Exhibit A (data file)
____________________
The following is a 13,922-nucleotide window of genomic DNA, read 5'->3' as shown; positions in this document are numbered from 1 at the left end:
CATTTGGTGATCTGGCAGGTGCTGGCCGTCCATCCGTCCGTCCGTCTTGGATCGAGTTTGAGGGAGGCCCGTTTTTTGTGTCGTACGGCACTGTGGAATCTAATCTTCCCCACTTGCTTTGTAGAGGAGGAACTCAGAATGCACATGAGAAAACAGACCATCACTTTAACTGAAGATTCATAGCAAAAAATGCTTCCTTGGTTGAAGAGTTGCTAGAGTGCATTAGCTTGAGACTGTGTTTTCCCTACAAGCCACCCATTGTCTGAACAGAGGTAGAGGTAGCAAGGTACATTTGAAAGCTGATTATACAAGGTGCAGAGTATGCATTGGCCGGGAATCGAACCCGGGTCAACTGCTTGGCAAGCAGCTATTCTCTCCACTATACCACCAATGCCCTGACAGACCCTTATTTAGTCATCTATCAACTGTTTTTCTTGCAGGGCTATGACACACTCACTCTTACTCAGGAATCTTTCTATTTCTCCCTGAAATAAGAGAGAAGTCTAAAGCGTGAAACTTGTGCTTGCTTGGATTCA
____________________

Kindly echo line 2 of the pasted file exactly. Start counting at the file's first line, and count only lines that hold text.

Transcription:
CATTTGGTGATCTGGCAGGTGCTGGCCGTCCATCCGTCCGTCCGTCTTGGATCGAGTTTGAGGGAGGCCCGTTTTTTGTGTCGTACGGCACTGTGGAATCTAATCTTCCCCACTTGCTTTGTAGAGGAGGAACTCAGAATGCACATGAGAAAACAGACCATCACTTTAACTGAAGATTCATAGCAAAAAATGCTTCCTTGGTTGAAGAGTTGCTAGAGTGCATTAGCTTGAGACTGTGTTTTCCCTACAAGCCACCCATTGTCTGAACAGAGGTAGAGGTAGCAAGGTACATTTGAAAGCTGATTATACAAGGTGCAGAGTATGCATTGGCCGGGAATCGAACCCGGGTCAACTGCTTGGCAAGCAGCTATTCTCTCCACTATACCACCAATGCCCTGACAGACCCTTATTTAGTCATCTATCAACTGTTTTTCTTGCAGGGCTATGACACACTCACTCTTACTCAGGAATCTTTCTATTTCTCCCTGAAATAAGAGAGAAGTCTAAAGCGTGAAACTTGTGCTTGCTTGGATTCA